A high-level committee under the Central Board of Direct Taxes (CBDT) to look at all fresh cases of retrospective taxation on indirect transfer of assets – as announced by Finance Minister Arun Jaitley in this year’s Budget – might not have a legal backing to issue instructions to assessing officers in specific cases.
At present, the Income Tax Act does not allow CBDT to issue instructions or directions to an assessing officer on making a particular assessment or disposing of a case in a particular manner. This will limit the powers of this high-level committee.
“Under Section 119 of the I-T Act, CBDT can give instructions to assessing officers but there are some limitations. It cannot tell an assessing officer how to go about a particular case. So, we are trying to figure out how this committee will work,” said a finance ministry official who did not wish to be named.
The finance ministry is, however, thinking of going ahead with notification of the committee by carefully wording its terms of reference. Since the committee is likely to benefit taxpayers, CBDT is confident its legality will not be challenged in any court. However, if an assessing officer doesn’t agree with the committee’s observation, there could be a problem.
Another ministry official confirmed this was the reason why setting up of the committee was delayed. He said various options were considered for setting up a panel with the objective mentioned in the Budget. For example, the committee could take a decision in consultation with the additional commissioner concerned, from whom an assessing officer takes instructions.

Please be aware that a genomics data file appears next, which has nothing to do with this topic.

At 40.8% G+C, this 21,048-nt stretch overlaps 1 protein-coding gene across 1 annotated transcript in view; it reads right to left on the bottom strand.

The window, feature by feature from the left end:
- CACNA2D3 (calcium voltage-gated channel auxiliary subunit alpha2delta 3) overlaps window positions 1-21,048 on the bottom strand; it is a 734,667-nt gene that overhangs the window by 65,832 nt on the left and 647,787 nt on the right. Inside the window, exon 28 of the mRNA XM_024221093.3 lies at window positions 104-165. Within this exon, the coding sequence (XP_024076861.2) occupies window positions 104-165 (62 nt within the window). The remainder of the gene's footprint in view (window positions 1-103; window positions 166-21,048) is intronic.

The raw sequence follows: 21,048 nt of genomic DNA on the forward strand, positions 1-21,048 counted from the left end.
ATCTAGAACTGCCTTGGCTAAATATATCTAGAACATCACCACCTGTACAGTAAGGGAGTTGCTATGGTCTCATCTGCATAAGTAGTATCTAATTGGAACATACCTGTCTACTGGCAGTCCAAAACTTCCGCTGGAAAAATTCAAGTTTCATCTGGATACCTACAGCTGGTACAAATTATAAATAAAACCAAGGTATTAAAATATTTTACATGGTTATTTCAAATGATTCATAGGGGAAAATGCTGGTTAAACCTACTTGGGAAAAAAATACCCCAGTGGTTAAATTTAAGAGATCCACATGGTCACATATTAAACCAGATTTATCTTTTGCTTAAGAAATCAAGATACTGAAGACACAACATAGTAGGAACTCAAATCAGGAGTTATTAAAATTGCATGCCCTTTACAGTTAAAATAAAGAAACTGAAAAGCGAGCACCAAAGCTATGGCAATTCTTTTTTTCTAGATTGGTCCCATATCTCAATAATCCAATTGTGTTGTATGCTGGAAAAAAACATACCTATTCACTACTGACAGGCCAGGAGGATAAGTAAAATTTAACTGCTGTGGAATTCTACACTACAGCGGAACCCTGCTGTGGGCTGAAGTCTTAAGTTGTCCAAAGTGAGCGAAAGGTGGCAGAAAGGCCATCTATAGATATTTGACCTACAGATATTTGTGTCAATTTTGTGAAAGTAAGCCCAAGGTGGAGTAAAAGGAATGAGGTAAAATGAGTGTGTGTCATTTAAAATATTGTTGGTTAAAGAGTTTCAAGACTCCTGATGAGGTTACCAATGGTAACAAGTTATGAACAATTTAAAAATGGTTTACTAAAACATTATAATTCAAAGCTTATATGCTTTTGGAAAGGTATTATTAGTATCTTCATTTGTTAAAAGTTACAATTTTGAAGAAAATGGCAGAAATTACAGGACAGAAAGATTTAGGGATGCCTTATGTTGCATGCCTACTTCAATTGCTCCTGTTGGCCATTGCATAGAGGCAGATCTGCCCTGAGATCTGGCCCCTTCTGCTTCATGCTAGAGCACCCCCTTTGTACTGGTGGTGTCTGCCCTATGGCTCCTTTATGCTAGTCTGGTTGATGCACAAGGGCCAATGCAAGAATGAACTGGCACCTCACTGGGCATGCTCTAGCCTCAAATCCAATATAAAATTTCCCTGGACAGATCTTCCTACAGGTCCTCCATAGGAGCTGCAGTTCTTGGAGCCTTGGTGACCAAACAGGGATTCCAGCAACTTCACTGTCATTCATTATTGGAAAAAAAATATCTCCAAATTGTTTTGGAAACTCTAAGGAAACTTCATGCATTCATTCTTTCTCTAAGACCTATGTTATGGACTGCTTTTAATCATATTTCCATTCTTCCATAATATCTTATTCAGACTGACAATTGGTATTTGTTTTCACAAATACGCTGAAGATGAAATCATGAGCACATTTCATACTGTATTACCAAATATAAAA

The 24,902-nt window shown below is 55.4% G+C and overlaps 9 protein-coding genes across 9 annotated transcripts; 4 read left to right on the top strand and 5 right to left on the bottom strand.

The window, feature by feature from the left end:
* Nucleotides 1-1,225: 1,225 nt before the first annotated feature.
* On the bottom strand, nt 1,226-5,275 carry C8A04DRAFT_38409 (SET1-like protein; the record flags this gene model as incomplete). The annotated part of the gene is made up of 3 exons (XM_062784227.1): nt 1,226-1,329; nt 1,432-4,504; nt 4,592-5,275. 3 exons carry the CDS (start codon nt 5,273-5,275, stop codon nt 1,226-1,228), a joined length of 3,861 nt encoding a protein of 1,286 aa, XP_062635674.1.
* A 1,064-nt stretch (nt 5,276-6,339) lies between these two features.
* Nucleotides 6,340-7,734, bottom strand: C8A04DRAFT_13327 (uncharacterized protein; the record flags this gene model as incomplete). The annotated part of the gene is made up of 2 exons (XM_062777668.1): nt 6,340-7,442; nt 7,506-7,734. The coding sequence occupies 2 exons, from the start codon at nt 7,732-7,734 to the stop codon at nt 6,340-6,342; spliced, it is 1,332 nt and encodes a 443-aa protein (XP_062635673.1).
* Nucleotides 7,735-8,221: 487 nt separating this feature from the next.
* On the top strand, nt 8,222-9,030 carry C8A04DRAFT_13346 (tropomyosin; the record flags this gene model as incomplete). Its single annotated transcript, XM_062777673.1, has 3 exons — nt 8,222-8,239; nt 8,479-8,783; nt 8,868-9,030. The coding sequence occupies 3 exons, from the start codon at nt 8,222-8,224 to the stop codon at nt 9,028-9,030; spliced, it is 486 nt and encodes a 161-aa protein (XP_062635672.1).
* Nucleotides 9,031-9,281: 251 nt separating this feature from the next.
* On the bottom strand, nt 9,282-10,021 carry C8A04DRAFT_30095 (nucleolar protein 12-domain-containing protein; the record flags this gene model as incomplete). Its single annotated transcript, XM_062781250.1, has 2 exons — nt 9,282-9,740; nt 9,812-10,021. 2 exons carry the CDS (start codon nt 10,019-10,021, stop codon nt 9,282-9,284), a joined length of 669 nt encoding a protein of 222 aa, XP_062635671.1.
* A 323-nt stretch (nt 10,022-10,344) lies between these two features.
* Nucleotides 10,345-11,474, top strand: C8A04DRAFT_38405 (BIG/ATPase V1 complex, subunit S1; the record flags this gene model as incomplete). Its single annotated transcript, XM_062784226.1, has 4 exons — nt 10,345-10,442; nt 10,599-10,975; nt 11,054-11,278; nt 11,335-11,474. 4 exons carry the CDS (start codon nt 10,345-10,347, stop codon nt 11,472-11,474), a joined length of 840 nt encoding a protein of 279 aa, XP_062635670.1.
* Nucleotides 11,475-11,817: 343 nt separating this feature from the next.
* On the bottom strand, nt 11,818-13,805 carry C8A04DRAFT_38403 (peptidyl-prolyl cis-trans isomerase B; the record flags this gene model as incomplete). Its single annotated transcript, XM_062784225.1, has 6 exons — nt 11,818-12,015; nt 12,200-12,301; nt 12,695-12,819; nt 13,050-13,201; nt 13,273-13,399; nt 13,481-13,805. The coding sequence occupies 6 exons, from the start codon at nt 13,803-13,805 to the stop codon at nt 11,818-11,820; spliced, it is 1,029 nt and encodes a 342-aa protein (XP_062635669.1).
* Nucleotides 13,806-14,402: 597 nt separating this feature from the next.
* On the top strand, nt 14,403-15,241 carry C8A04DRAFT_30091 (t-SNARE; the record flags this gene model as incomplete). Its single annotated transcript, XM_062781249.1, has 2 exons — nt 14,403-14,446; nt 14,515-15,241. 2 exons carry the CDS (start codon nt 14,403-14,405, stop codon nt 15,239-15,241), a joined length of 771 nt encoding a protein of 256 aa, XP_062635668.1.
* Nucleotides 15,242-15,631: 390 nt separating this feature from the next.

“I think the committee was formed mainly to give an assurance to the public that the government will not misuse the retrospective amendment. I don’t think they will open any past case,” said PricewaterhouseCoopers partner Rahul Mitra.
Next week, the finance ministry might issue instructions on the composition of the committee and its powers. The panel is likely to be headed by a CBDT member and have some commissioners as members.
“CBDT cannot issue instructions during the course of assessment. This committee will only look at cases where assessment has not begun,” said a third official, interpreting the provisions of Section 119, under which the board issues administrative circulars to field officers.
Among companies affected by retrospective taxation on indirect transfer of assets are Vodafone, Cairn, AT&T, Mcleod Russel India, SAB Miller and Sanofi. The cases involving these firms, however, cannot be looked at by this committee, as the assessment in these cases has already begun; in some, even closed.
According to officials, though there would not be many fresh cases, the committee might have been proposed to send a positive signal to investors that the government was committed to providing a stable tax regime.
The proposal to set up such a committee had come up during the tenure of former finance minister P Chidambaram, too. But the finance ministry had, instead, come out with a circular that cases where scrutiny was made would not be reopened.
“We have decided, henceforth, all fresh cases arising out of the retrospective amendments of 2012 in respect of indirect transfers and coming to the notice of assessing officers will be scrutinised by a high-level committee to be constituted by CBDT before any action is initiated in such cases,” Jaitley had said in his Budget speech.